’Tis better to have loved

A modern-day love story from Pakistan brings the focus back on English language writing from the subcontinent

Published: 20th July 2017 09:58 PM  |   Last Updated: 22nd July 2017 11:13 AM   |  A+A-

Express News Service

THIRUVANANTHAPURAM: FAIQA Mansab’s debut novel, This House of Clay and Water, is set in the old streets of Lahore, Pakistan, where she lives and works. The story is one of forbidden love, as it sets up the fragile premise of a relationship between a girl married into an affluent family and a transgender individual, played out in a manner that questions religious and societal  norms. For a  contemporary account, Mansab’s prose is elegantly poetic, focusing on the matter of emotions. In an email interaction, the writer spoke about reactions to English language writing in the subcontinent, and the need to be human. 

You’ve spoken about the idea that your “very identity is a site of resistance”. Did you have to struggle with that idea, on a personal level? 

It’s not a new realisation and I am who I am perhaps because I don’t run away from painful truths. 
A woman is a minority. I am a woman with the level of education that is still considered rare for anyone in Pakistan. Even ostensibly well-educated people don’t really know what they’re talking about when they use words such as ‘feminism’, and it’s depressing to see. 

I am a writer who writes in English, about subjects that are taboo, especially for women. English is not my first language, and yet I write in English. Appar-ently, these things are still relevant in 2017 to the majority of South Asians. So, as a writer too, I am a site of resistance, and as a person of colour. 

Tell us about your thoughts on writing as an act of self-assertion, and also of self-preservation.
It is definitely an act of self-assertion and freedom for me.It is also an act of arrogance in a way, because you feel that what you have to say is important enough for people to read. A writer starts at an early age; when she is a reader, an empath, or a person who feels things more deeply than other people perhaps? Someone who is meant to be an artist and isn’t, lives 
an unhappy life I think, or at least a dissatisfied life? So, in that sense, it is self-preservation, perhaps. 

And how does one combat the loneliness, while being so engrossed in one’s thoughts?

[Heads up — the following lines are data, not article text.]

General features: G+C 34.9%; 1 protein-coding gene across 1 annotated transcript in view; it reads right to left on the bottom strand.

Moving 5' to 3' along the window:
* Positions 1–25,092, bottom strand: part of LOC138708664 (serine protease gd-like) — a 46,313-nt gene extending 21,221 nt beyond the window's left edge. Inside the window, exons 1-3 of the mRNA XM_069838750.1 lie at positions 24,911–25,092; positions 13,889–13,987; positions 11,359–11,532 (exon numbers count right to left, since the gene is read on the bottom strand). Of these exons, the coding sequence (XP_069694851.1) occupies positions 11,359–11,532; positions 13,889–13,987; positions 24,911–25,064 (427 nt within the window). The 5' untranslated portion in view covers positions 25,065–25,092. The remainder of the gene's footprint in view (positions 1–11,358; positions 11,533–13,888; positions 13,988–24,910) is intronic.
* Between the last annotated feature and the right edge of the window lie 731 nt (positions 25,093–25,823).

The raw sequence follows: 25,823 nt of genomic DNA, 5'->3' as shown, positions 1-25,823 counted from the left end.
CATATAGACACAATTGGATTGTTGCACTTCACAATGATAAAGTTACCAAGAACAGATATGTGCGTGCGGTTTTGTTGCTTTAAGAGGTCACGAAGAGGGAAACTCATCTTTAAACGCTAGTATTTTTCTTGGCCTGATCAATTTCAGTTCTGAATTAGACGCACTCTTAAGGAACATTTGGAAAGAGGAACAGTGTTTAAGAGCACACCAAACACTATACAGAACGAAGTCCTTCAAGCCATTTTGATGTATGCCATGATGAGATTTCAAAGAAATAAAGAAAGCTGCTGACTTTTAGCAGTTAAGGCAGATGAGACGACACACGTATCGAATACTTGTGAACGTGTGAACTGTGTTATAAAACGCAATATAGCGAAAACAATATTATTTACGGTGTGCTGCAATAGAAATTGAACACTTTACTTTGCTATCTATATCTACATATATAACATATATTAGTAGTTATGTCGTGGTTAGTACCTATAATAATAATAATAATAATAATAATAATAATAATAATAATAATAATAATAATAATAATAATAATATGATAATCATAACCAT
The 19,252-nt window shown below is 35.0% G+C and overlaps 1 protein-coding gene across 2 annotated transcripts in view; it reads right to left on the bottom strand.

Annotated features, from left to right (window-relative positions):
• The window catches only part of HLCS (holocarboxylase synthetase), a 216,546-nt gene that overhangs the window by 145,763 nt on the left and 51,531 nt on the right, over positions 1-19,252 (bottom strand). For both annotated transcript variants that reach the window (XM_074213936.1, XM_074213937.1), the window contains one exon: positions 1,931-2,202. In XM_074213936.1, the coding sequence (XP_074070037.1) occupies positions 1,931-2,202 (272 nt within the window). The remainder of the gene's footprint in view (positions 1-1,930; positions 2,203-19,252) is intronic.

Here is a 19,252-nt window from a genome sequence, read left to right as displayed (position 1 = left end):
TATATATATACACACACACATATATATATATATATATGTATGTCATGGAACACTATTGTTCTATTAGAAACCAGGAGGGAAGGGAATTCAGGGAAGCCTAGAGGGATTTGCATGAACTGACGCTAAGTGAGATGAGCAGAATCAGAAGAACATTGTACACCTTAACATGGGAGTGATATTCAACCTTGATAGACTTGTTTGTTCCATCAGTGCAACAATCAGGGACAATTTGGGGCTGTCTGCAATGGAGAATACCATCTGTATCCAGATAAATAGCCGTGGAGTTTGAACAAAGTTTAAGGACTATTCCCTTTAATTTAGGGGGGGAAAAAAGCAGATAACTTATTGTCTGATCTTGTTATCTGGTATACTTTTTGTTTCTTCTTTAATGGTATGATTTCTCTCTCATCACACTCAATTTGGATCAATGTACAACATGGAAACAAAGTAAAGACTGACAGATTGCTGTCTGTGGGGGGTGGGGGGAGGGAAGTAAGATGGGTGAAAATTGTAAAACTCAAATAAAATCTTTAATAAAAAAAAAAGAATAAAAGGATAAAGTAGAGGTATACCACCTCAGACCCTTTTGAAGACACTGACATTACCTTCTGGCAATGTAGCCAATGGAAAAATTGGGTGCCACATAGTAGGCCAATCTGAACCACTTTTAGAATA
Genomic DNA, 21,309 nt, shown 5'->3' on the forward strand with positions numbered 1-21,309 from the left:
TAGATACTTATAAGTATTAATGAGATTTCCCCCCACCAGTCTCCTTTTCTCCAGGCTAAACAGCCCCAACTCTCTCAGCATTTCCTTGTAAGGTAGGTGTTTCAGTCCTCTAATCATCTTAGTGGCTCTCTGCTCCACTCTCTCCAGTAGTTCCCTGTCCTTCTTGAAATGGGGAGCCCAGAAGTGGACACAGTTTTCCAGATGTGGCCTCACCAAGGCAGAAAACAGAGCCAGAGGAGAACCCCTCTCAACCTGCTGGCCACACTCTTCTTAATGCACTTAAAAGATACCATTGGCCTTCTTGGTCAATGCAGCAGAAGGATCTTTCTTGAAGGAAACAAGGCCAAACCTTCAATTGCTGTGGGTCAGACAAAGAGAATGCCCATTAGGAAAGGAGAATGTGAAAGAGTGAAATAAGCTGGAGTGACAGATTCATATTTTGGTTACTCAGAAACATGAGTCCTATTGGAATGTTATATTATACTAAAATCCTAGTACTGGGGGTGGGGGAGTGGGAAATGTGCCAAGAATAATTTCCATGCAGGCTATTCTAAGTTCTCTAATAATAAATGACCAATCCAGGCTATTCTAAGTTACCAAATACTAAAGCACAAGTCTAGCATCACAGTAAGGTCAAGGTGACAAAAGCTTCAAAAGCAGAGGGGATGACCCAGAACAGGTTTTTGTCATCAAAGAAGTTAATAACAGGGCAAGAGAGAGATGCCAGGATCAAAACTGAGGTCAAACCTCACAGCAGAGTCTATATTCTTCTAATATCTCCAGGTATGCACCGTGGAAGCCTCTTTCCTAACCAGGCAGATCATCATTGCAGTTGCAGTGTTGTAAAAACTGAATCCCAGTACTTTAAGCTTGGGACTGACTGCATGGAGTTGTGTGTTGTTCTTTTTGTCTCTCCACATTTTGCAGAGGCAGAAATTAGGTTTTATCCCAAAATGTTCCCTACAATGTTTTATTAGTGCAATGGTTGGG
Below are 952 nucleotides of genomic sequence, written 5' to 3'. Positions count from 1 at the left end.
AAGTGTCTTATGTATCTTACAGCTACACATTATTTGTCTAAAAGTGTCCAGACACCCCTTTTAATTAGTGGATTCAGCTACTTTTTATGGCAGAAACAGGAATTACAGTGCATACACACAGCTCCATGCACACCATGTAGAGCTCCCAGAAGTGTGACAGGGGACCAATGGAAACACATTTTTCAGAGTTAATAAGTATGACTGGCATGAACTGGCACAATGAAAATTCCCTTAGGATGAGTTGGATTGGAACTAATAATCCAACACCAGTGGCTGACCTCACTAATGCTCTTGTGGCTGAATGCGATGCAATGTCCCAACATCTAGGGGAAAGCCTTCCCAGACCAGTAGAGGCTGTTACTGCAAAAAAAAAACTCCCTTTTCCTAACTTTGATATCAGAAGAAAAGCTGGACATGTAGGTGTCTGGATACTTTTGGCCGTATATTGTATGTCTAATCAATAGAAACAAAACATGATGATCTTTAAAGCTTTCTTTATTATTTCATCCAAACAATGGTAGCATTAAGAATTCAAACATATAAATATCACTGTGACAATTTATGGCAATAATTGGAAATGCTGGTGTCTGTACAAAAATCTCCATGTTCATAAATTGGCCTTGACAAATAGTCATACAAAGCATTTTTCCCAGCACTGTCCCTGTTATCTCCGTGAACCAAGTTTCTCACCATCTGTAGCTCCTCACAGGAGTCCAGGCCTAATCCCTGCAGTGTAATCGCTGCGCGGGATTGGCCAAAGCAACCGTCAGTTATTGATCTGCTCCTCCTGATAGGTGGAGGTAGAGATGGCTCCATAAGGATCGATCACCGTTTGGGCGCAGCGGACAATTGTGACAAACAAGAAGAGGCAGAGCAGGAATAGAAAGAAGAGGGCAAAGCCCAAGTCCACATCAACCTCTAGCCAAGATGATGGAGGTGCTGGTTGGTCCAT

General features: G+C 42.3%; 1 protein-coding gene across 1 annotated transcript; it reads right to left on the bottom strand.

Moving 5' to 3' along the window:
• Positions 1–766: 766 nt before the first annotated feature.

There have been very few times in my life when I’ve felt lonely and it was never when I was writing. 
I’m happiest when I’m writing. Every story is a bit like a puzzle 
and you’re trying to fit the pieces together and every time things fall into place, it’s a victory. 
Writing is a Protean struggle. A story is an organic thing, and it must grow with care and attention, and not by force.

The elements of gender, sexuality and politics can be quite potent. Are you wary of reactions in the media, and among sections of the public? 

I don’t worry about anything but how my story works. I don’t care about anyone except my characters and their journey. I cannot control or predict reactions. All 
I can do is to write a good story. That’s all that I’m trying to do.
I feel that Indian readers are more open to different subjects and of intelligent discussions when they come from outsiders than they are from their own writers. That’s true of Pakistani readership as well, although the Indian readership is far wider.That’s problematic, because both countries have a lot of wonderful writers who are stars internationally, but are not given the same importance at home. Very few universities are teaching Indian and Pakistani writers in their syllabi, because they 
are considered too political. Institutions like education should be neutral.

Have you received any flak for your anti-religious statements, especially about “forgetting to be human in the quest to be Muslims”? 

I don’t believe I’m anti-religious. However, if any religion is appropriated by terrorists, ignoramuses and idiots, then I, along with any thinking human being, will raise a voice against it. Being a good anything means first, to be a good human being. 

Is it fair to ascribe bestiality to  religious persuasions?
Bestiality is a part of us, but we as humans have been given the faculty to think, and to tame our instincts, passions and actions. When we don’t do that, we become beasts. It has nothing to do with religion or commerce. It has everything to do with intemperance, with the inability to reform and evolve as social beings, as a society. We are regressing as a race. We are falling into Neanderthal-like patterns of territorial instincts, of clannish mentality, a safety in numbers approach when we should have been celebrating diversity, plurality, freedom of speech and choice.

Read the complete interview at The House of Clay and Water, Penguin Random House, `499


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